I've been through phases of styles over the years.. made lots of mistakes and wasted money on things that just don't go with my body shape. After reading your lovely post.. again realising there's really no quick answer. We discover as we go and lots of trial and error. :)

Sal said...

What FABULOUS advice, and in a presented in such a captivating girl-in-the-city narrative package! You're such a rock star, Miss C.

Although my wardrobe is an ever-changing beastie, I definitely subscribe to your policy of starting with good neutrals in strong, flattering shapes. That was key for me when I decided I was sick to death of black slacks and chunky-heeled boots every damn day ...

Anonymous said...

These are great suggestions, but I have one other question. When you have to send your clothes out to a laundry/dry cleaning service, the clothes don't last as long as they do when you have your own washer/dryer - regardless of how good that service is. Commuting on the subway and train for two hours also seems to wear on the clothing. So how do you determine how much money to put into some of the clothes? Do you just assume everything will last one season - maybe two and shop accordingly?

Anonymous said...

Thanks again for replying to my question- I think I will feel much more inspired the next time I go shopping! - Anonymous reader

miss cavendish said...

Hi anon--If I buy a suit, I'm assuming it will last a few seasons, ditto cashmere sweaters.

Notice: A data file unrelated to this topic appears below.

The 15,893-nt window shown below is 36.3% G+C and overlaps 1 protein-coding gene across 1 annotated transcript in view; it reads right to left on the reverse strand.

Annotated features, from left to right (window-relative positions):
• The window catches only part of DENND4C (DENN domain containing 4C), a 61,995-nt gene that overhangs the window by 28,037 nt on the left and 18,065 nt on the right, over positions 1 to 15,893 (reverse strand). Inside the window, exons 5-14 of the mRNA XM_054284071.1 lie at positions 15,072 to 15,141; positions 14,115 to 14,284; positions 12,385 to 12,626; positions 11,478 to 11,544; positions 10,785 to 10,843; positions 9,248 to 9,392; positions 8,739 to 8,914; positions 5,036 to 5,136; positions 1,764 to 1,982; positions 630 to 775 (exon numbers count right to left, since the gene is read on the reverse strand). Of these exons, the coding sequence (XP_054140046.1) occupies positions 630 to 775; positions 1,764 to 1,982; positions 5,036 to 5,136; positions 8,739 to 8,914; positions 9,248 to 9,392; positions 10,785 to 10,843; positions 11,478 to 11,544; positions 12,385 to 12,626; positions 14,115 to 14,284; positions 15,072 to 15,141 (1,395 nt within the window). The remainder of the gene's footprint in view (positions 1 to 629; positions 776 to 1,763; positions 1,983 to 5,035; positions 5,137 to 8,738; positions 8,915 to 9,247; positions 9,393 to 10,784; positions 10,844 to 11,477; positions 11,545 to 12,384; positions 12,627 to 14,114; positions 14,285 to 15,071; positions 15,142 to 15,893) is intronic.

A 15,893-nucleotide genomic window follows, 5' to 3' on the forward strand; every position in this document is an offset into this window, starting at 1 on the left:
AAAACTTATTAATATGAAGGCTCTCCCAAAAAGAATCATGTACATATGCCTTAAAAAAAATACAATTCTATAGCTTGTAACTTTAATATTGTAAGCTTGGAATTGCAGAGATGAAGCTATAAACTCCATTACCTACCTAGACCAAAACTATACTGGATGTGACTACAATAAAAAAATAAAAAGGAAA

You know, I really don't factor in dry-cleaning costs any more, because I'm not in the city, but you're correct on the wear and tear that can happen on subway/train commutes. It's wise then to consider how often you'll bring the items to the cleaner.

It would be frustrating to spend more on dry cleaning in a month than you did on the price of the suit!

K.Line said...

What a fantastic post, Miss C! Hilariously, I was working that very same look in 96 (though I didn't have the Prada - wasn't that stylish!) Since I started blogging, I realize more and more how, when we open our eyes and look around, beautiful ideas are everywhere. And nowhere moreso, I imagine, than in Manhattan!

enc said...

I think this is my favorite post from you, miss cav. Very well-done, full of practical info, and a really nice read.

pve design said...

Oh, I need a curator to come and edit my wardrobe, seasonally. I am a fabric snob and love really good quality fabrics, for summer, it is all about canvas, linen, knits and some gauzy pieces. For Fall - I turn to tweeds, denim, canvas and dreamy cashmere. The silhouette is always start with the Jacket or Coat - a trouser, a t-neck and boots - and the bag is always an important part of the equation.
Great post and excellent guide to follow.